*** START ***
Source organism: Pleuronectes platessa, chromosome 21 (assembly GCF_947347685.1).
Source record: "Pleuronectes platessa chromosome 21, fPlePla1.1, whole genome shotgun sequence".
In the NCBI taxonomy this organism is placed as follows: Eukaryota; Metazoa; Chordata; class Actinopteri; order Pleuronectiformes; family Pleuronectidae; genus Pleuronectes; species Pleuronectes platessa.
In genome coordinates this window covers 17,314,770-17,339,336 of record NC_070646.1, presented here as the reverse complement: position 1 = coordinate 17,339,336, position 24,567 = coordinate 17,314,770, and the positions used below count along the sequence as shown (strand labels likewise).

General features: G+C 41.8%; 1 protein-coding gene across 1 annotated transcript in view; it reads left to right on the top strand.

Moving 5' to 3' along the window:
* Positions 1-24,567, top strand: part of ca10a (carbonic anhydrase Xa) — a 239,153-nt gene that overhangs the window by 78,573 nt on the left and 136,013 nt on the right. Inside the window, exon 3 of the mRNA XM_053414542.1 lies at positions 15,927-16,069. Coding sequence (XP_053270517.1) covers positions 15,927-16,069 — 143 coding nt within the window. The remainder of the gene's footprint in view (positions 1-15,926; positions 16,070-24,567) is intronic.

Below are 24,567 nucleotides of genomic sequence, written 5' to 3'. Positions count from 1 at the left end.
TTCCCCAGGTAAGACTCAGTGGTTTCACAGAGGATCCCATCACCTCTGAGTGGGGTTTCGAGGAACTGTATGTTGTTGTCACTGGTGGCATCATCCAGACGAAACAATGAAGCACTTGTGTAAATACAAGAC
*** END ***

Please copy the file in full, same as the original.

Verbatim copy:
Source organism: Pleuronectes platessa, chromosome 21 (assembly GCF_947347685.1).
Source record: "Pleuronectes platessa chromosome 21, fPlePla1.1, whole genome shotgun sequence".
In the NCBI taxonomy this organism is placed as follows: Eukaryota; Metazoa; Chordata; class Actinopteri; order Pleuronectiformes; family Pleuronectidae; genus Pleuronectes; species Pleuronectes platessa.
In genome coordinates this window covers 17,314,770-17,339,336 of record NC_070646.1, presented here as the reverse complement: position 1 = coordinate 17,339,336, position 24,567 = coordinate 17,314,770, and the positions used below count along the sequence as shown (strand labels likewise).

General features: G+C 41.8%; 1 protein-coding gene across 1 annotated transcript in view; it reads left to right on the top strand.

Moving 5' to 3' along the window:
* Positions 1-24,567, top strand: part of ca10a (carbonic anhydrase Xa) — a 239,153-nt gene that overhangs the window by 78,573 nt on the left and 136,013 nt on the right. Inside the window, exon 3 of the mRNA XM_053414542.1 lies at positions 15,927-16,069. Coding sequence (XP_053270517.1) covers positions 15,927-16,069 — 143 coding nt within the window. The remainder of the gene's footprint in view (positions 1-15,926; positions 16,070-24,567) is intronic.

Below are 24,567 nucleotides of genomic sequence, written 5' to 3'. Positions count from 1 at the left end.
TTCCCCAGGTAAGACTCAGTGGTTTCACAGAGGATCCCATCACCTCTGAGTGGGGTTTCGAGGAACTGTATGTTGTTGTCACTGGTGGCATCATCCAGACGAAACAATGAAGCACTTGTGTAAATACAAGAC